a large ship hangs in space recovering a fighter.
Wave off, wave off, you're too ugly to land... although unfinished, this shot lends a nice sense of scale.

death to the non-believers
A pair of large drop-bays, uses the ships artificial gravitational field to propel troop ships downward or allows the berthing of larger vessels. 
look up and say goodbye
If you're the enemy looking up at this, well, for you the war is over. 
navigation lights and drop bays on show on the spacecraft
more detail going on the underside. 
This brings me to an issue I've had with every spacecraft model, I hate working on the underside, I never have as many ideas, it never turns out as well as the top and I'm never motivated to work on it, I have no idea why really... Perhaps its because the interesting parts like the bridge always go on the top? 

the ship flies in space, half complete.
Another lighting change and trying out some different shapes on the bridges. 

And once again the Blogger blog editor thing is goofing around so I'll get back to work and pick this up real soon in part 2, I promise, and also the final part of the Covenant project, Susan.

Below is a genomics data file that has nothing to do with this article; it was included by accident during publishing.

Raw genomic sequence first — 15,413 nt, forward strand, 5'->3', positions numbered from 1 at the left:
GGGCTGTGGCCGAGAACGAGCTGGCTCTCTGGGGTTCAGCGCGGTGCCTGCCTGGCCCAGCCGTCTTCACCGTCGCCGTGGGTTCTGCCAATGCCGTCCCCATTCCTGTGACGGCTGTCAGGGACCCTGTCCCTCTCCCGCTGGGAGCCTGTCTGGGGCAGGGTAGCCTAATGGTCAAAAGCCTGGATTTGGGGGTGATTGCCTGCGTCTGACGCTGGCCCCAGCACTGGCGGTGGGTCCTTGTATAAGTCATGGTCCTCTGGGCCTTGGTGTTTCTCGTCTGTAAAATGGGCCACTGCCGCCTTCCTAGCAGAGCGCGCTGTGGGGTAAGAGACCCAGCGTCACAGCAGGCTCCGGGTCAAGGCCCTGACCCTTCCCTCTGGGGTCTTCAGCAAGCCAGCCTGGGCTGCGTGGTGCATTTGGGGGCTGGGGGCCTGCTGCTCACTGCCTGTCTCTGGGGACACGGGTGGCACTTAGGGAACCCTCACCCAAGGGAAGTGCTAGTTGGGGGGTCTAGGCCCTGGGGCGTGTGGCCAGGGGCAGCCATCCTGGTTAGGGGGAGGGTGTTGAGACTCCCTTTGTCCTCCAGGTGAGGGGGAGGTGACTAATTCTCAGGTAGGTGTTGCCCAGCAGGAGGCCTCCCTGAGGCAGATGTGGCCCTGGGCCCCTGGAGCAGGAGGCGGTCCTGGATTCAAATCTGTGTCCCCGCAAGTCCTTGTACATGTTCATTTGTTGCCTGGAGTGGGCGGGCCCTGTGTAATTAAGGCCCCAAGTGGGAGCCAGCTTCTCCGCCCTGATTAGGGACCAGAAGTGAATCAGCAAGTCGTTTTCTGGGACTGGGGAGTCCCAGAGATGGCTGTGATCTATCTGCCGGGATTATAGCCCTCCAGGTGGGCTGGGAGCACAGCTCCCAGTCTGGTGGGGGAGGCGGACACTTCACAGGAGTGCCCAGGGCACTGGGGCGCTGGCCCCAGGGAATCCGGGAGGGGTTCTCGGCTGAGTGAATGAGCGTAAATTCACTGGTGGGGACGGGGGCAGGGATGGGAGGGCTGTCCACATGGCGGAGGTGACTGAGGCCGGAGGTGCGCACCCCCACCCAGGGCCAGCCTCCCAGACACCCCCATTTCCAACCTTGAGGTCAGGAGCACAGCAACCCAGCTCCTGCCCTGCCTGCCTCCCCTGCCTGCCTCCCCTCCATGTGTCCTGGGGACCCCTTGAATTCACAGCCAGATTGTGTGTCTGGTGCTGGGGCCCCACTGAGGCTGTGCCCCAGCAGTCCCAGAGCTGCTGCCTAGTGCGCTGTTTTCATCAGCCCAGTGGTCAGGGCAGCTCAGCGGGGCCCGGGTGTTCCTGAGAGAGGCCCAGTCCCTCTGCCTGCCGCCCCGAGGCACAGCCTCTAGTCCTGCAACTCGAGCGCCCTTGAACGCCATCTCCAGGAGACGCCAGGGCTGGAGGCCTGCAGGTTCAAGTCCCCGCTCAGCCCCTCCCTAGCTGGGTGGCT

Thanks for reading, if you liked it please share this on social websites and feel free to leave a comment, it really helps keep me motivated to blog more.

Monday, 12 August 2013

Scifi Shipwreck

Downed in the last sky war this leviathan fell from orbit into the desert sands below, its hulk became colonised by the locals over the decades that past since the core was buried and radiation levels dropped inside...

Built in 2004, this probably took about a week and really tested the machine I was using at the time. This image won the shipwreck contest at SFM.

Thursday, 13 June 2013

A Shift of Perspective

Trawled from the depths of Coolhand Graphics impenetrable, armoured concept-bunker of solitude... This is probably from 2009.

Colonel Harvey Chang on full manual.
Not sure if its landing in a cavern or that's just a break in the clouds.... 

Derived from this even earlier unfinished painting: